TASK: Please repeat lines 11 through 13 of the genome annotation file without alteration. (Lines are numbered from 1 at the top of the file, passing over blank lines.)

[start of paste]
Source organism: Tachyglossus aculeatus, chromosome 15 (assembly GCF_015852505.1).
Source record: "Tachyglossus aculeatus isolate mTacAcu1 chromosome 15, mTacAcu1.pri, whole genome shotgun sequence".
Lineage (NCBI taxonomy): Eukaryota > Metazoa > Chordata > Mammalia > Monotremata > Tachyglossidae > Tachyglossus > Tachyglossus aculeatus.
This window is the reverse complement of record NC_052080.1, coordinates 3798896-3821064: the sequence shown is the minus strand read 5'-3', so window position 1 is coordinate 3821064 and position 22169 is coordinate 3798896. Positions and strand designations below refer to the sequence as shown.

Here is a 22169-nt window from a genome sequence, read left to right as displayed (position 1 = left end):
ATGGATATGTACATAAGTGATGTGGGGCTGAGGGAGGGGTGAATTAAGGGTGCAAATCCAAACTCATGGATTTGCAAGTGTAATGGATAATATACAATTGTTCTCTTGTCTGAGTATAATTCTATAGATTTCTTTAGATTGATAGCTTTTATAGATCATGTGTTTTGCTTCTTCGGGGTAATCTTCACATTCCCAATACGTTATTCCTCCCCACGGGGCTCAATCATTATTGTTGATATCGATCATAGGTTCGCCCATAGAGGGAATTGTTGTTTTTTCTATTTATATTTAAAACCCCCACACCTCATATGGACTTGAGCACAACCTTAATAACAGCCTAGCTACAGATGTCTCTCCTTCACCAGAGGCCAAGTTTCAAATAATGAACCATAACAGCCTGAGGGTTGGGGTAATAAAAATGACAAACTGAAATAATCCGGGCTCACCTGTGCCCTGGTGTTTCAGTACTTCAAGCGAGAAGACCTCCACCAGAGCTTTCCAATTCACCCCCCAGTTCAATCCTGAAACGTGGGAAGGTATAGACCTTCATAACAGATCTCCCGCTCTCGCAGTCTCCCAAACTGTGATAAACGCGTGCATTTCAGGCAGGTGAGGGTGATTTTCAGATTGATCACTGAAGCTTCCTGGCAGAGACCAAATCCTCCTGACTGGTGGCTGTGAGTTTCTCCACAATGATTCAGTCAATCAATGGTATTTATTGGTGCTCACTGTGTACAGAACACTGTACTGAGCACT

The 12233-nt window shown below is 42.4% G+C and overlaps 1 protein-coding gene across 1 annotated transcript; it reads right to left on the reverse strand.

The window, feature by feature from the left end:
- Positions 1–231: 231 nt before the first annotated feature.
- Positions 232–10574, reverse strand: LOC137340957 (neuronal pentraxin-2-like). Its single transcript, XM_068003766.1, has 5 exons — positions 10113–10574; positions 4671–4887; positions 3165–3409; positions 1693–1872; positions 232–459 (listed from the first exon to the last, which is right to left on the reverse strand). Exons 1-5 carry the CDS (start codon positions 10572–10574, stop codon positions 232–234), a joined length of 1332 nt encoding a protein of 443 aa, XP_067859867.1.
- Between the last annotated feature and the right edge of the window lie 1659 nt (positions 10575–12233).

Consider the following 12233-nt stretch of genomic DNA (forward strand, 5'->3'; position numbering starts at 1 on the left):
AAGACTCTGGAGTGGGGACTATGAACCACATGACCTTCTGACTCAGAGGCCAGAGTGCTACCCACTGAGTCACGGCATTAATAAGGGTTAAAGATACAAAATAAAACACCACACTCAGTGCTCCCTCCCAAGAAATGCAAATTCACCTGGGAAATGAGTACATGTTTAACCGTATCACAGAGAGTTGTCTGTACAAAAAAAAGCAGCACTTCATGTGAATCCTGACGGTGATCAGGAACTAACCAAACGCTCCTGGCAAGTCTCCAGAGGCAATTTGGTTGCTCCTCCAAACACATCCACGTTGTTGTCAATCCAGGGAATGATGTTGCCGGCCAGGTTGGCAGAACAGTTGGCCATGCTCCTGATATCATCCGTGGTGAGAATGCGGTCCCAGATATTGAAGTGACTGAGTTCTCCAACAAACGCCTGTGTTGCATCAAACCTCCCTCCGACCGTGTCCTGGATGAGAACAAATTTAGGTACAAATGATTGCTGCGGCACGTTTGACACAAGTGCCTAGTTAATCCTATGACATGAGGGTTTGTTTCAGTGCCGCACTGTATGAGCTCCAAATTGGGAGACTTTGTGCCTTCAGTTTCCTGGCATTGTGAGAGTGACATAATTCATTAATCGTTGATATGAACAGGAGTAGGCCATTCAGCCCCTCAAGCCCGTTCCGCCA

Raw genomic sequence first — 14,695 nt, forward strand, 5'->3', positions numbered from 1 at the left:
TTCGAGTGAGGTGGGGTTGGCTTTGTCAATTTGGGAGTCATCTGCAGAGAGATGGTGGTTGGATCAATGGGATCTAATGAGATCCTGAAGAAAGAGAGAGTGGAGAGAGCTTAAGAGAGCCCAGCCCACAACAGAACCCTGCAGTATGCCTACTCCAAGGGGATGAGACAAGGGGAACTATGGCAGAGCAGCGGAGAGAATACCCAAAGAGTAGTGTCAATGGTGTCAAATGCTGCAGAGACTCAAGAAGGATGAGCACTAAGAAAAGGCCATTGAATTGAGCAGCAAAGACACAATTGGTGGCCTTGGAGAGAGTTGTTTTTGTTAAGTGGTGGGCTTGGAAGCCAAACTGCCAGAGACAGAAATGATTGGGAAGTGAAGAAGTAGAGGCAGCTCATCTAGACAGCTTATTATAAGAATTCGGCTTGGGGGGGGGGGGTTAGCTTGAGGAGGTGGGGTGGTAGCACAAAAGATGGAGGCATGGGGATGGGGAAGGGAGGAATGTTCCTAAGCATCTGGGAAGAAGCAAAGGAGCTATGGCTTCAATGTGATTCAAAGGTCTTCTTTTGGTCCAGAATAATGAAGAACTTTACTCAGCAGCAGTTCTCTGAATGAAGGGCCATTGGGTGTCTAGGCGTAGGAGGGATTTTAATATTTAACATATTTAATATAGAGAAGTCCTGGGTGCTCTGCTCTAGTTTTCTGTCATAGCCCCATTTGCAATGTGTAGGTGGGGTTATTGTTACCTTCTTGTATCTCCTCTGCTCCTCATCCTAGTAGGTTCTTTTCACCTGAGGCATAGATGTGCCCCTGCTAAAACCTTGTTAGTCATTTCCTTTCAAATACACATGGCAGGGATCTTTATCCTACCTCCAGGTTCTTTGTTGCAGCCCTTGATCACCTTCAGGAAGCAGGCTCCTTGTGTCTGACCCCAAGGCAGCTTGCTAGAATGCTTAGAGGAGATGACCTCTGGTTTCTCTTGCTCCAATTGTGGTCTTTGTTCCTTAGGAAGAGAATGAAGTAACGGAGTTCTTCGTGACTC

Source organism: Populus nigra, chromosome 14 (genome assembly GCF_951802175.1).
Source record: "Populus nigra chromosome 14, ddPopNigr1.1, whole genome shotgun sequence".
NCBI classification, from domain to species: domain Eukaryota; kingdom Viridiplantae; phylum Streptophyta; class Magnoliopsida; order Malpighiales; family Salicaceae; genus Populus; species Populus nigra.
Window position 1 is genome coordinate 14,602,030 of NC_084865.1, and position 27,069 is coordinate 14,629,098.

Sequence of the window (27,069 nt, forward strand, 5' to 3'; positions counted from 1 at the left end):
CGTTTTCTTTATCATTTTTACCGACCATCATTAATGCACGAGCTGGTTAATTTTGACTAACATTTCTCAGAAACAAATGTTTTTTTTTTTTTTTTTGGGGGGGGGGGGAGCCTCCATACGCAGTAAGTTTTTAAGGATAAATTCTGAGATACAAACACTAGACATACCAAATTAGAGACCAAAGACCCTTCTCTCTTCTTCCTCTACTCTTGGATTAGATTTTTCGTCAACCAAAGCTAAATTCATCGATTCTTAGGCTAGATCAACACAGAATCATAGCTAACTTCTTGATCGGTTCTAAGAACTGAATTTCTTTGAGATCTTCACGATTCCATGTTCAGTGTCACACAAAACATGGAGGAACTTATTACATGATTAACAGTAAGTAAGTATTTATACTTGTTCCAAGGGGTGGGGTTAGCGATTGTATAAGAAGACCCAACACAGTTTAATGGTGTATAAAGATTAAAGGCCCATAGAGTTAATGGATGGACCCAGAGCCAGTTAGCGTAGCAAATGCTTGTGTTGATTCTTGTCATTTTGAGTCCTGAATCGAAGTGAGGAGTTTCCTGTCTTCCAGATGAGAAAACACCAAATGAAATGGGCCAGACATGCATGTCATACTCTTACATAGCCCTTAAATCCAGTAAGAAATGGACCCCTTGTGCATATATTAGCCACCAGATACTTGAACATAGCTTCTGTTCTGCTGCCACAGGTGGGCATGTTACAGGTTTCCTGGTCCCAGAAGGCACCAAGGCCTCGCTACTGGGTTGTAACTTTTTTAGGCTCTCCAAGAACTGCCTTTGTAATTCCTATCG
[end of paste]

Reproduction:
- Between the last annotated feature and the right edge of the window lie 1659 nt (positions 10575–12233).

Consider the following 12233-nt stretch of genomic DNA (forward strand, 5'->3'; position numbering starts at 1 on the left):
AAGACTCTGGAGTGGGGACTATGAACCACATGACCTTCTGACTCAGAGGCCAGAGTGCTACCCACTGAGTCACGGCATTAATAAGGGTTAAAGATACAAAATAAAACACCACACTCAGTGCTCCCTCCCAAGAAATGCAAATTCACCTGGGAAATGAGTACATGTTTAACCGTATCACAGAGAGTTGTCTGTACAAAAAAAAGCAGCACTTCATGTGAATCCTGACGGTGATCAGGAACTAACCAAACGCTCCTGGCAAGTCTCCAGAGGCAATTTGGTTGCTCCTCCAAACACATCCACGTTGTTGTCAATCCAGGGAATGATGTTGCCGGCCAGGTTGGCAGAACAGTTGGCCATGCTCCTGATATCATCCGTGGTGAGAATGCGGTCCCAGATATTGAAGTGACTGAGTTCTCCAACAAACGCCTGTGTTGCATCAAACCTCCCTCCGACCGTGTCCTGGATGAGAACAAATTTAGGTACAAATGATTGCTGCGGCACGTTTGACACAAGTGCCTAGTTAATCCTATGACATGAGGGTTTGTTTCAGTGCCGCACTGTATGAGCTCCAAATTGGGAGACTTTGTGCCTTCAGTTTCCTGGCATTGTGAGAGTGACATAATTCATTAATCGTTGATATGAACAGGAGTAGGCCATTCAGCCCCTCAAGCCCGTTCCGCCA